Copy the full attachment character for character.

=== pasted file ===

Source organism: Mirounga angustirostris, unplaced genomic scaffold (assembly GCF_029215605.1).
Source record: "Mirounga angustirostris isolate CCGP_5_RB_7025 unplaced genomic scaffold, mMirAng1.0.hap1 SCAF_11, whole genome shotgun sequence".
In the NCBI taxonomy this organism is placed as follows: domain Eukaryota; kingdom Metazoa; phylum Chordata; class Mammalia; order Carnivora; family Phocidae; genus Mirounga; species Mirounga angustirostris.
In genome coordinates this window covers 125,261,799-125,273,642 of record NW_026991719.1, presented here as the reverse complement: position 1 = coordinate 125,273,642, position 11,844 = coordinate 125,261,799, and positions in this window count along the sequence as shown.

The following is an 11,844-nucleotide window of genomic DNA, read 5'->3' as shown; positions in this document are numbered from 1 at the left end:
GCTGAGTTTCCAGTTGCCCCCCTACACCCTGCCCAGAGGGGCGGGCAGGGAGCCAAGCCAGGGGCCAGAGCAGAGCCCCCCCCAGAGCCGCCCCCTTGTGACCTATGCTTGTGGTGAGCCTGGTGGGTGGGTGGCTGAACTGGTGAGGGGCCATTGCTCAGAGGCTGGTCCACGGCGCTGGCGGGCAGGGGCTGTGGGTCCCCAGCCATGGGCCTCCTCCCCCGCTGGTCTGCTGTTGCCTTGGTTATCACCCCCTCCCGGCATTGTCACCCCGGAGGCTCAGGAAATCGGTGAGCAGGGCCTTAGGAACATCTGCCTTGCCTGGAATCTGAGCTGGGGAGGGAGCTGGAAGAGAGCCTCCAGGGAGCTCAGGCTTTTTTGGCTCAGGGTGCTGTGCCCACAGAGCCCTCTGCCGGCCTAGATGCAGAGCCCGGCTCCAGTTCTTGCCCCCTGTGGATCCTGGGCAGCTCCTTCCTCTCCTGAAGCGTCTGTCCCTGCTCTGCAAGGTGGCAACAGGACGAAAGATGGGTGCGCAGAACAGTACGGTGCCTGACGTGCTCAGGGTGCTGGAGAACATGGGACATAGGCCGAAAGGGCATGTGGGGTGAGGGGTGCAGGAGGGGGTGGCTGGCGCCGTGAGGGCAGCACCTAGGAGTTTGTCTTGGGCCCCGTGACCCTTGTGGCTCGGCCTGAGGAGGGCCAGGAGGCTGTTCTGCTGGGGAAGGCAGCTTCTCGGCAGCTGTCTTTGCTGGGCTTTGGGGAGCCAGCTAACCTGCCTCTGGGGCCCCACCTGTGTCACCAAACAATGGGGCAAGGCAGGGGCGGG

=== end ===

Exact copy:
Source organism: Mirounga angustirostris, unplaced genomic scaffold (assembly GCF_029215605.1).
Source record: "Mirounga angustirostris isolate CCGP_5_RB_7025 unplaced genomic scaffold, mMirAng1.0.hap1 SCAF_11, whole genome shotgun sequence".
In the NCBI taxonomy this organism is placed as follows: domain Eukaryota; kingdom Metazoa; phylum Chordata; class Mammalia; order Carnivora; family Phocidae; genus Mirounga; species Mirounga angustirostris.
In genome coordinates this window covers 125,261,799-125,273,642 of record NW_026991719.1, presented here as the reverse complement: position 1 = coordinate 125,273,642, position 11,844 = coordinate 125,261,799, and positions in this window count along the sequence as shown.

The following is an 11,844-nucleotide window of genomic DNA, read 5'->3' as shown; positions in this document are numbered from 1 at the left end:
GCTGAGTTTCCAGTTGCCCCCCTACACCCTGCCCAGAGGGGCGGGCAGGGAGCCAAGCCAGGGGCCAGAGCAGAGCCCCCCCCAGAGCCGCCCCCTTGTGACCTATGCTTGTGGTGAGCCTGGTGGGTGGGTGGCTGAACTGGTGAGGGGCCATTGCTCAGAGGCTGGTCCACGGCGCTGGCGGGCAGGGGCTGTGGGTCCCCAGCCATGGGCCTCCTCCCCCGCTGGTCTGCTGTTGCCTTGGTTATCACCCCCTCCCGGCATTGTCACCCCGGAGGCTCAGGAAATCGGTGAGCAGGGCCTTAGGAACATCTGCCTTGCCTGGAATCTGAGCTGGGGAGGGAGCTGGAAGAGAGCCTCCAGGGAGCTCAGGCTTTTTTGGCTCAGGGTGCTGTGCCCACAGAGCCCTCTGCCGGCCTAGATGCAGAGCCCGGCTCCAGTTCTTGCCCCCTGTGGATCCTGGGCAGCTCCTTCCTCTCCTGAAGCGTCTGTCCCTGCTCTGCAAGGTGGCAACAGGACGAAAGATGGGTGCGCAGAACAGTACGGTGCCTGACGTGCTCAGGGTGCTGGAGAACATGGGACATAGGCCGAAAGGGCATGTGGGGTGAGGGGTGCAGGAGGGGGTGGCTGGCGCCGTGAGGGCAGCACCTAGGAGTTTGTCTTGGGCCCCGTGACCCTTGTGGCTCGGCCTGAGGAGGGCCAGGAGGCTGTTCTGCTGGGGAAGGCAGCTTCTCGGCAGCTGTCTTTGCTGGGCTTTGGGGAGCCAGCTAACCTGCCTCTGGGGCCCCACCTGTGTCACCAAACAATGGGGCAAGGCAGGGGCGGG